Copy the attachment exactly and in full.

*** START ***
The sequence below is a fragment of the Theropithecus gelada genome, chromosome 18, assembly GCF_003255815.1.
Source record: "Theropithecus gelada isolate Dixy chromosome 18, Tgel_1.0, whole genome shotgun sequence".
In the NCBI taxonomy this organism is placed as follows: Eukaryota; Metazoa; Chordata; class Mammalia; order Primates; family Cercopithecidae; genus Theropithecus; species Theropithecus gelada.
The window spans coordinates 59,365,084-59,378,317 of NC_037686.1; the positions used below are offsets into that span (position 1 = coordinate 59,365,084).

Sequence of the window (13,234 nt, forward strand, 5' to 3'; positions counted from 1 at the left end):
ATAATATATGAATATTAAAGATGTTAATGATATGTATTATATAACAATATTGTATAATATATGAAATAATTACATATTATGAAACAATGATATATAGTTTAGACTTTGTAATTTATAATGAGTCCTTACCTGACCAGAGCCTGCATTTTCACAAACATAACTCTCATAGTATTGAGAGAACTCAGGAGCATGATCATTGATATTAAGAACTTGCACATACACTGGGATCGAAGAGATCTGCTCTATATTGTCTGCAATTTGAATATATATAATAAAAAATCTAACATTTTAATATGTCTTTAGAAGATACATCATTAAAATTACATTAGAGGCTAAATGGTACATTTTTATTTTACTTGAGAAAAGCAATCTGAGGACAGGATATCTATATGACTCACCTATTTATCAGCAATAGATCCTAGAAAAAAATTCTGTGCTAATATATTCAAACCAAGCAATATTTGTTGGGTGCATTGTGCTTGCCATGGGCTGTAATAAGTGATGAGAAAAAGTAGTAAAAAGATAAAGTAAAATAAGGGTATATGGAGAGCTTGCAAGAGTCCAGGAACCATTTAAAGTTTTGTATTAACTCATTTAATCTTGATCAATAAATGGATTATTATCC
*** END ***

The sequence below is a fragment of the Theropithecus gelada genome, chromosome 18, assembly GCF_003255815.1.
Source record: "Theropithecus gelada isolate Dixy chromosome 18, Tgel_1.0, whole genome shotgun sequence".
In the NCBI taxonomy this organism is placed as follows: Eukaryota; Metazoa; Chordata; class Mammalia; order Primates; family Cercopithecidae; genus Theropithecus; species Theropithecus gelada.
The window spans coordinates 59,365,084-59,378,317 of NC_037686.1; the positions used below are offsets into that span (position 1 = coordinate 59,365,084).

Sequence of the window (13,234 nt, forward strand, 5' to 3'; positions counted from 1 at the left end):
ATAATATATGAATATTAAAGATGTTAATGATATGTATTATATAACAATATTGTATAATATATGAAATAATTACATATTATGAAACAATGATATATAGTTTAGACTTTGTAATTTATAATGAGTCCTTACCTGACCAGAGCCTGCATTTTCACAAACATAACTCTCATAGTATTGAGAGAACTCAGGAGCATGATCATTGATATTAAGAACTTGCACATACACTGGGATCGAAGAGATCTGCTCTATATTGTCTGCAATTTGAATATATATAATAAAAAATCTAACATTTTAATATGTCTTTAGAAGATACATCATTAAAATTACATTAGAGGCTAAATGGTACATTTTTATTTTACTTGAGAAAAGCAATCTGAGGACAGGATATCTATATGACTCACCTATTTATCAGCAATAGATCCTAGAAAAAAATTCTGTGCTAATATATTCAAACCAAGCAATATTTGTTGGGTGCATTGTGCTTGCCATGGGCTGTAATAAGTGATGAGAAAAAGTAGTAAAAAGATAAAGTAAAATAAGGGTATATGGAGAGCTTGCAAGAGTCCAGGAACCATTTAAAGTTTTGTATTAACTCATTTAATCTTGATCAATAAATGGATTATTATCC